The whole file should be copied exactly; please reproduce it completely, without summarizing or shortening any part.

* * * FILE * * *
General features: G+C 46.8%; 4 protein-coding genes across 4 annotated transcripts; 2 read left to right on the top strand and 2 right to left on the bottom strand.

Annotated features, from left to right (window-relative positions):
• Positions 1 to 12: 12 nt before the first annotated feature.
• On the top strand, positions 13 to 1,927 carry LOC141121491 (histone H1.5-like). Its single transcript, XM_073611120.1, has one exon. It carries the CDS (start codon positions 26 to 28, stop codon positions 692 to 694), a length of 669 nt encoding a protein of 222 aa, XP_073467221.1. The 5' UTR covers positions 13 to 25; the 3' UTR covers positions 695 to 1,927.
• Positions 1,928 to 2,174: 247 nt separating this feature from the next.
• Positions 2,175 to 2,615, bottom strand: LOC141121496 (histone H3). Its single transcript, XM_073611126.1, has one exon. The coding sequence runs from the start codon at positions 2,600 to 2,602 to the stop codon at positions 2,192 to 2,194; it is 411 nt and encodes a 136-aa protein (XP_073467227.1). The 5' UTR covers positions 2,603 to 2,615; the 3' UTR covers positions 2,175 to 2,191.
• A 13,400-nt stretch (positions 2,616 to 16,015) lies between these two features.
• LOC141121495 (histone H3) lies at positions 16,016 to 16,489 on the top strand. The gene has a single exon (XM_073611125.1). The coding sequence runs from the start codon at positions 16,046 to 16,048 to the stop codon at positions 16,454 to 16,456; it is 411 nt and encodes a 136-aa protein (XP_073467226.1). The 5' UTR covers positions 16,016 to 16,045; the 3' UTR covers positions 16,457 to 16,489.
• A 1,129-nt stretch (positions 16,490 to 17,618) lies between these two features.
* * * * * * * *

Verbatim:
General features: G+C 46.8%; 4 protein-coding genes across 4 annotated transcripts; 2 read left to right on the top strand and 2 right to left on the bottom strand.

Annotated features, from left to right (window-relative positions):
• Positions 1 to 12: 12 nt before the first annotated feature.
• On the top strand, positions 13 to 1,927 carry LOC141121491 (histone H1.5-like). Its single transcript, XM_073611120.1, has one exon. It carries the CDS (start codon positions 26 to 28, stop codon positions 692 to 694), a length of 669 nt encoding a protein of 222 aa, XP_073467221.1. The 5' UTR covers positions 13 to 25; the 3' UTR covers positions 695 to 1,927.
• Positions 1,928 to 2,174: 247 nt separating this feature from the next.
• Positions 2,175 to 2,615, bottom strand: LOC141121496 (histone H3). Its single transcript, XM_073611126.1, has one exon. The coding sequence runs from the start codon at positions 2,600 to 2,602 to the stop codon at positions 2,192 to 2,194; it is 411 nt and encodes a 136-aa protein (XP_073467227.1). The 5' UTR covers positions 2,603 to 2,615; the 3' UTR covers positions 2,175 to 2,191.
• A 13,400-nt stretch (positions 2,616 to 16,015) lies between these two features.
• LOC141121495 (histone H3) lies at positions 16,016 to 16,489 on the top strand. The gene has a single exon (XM_073611125.1). The coding sequence runs from the start codon at positions 16,046 to 16,048 to the stop codon at positions 16,454 to 16,456; it is 411 nt and encodes a 136-aa protein (XP_073467226.1). The 5' UTR covers positions 16,016 to 16,045; the 3' UTR covers positions 16,457 to 16,489.
• A 1,129-nt stretch (positions 16,490 to 17,618) lies between these two features.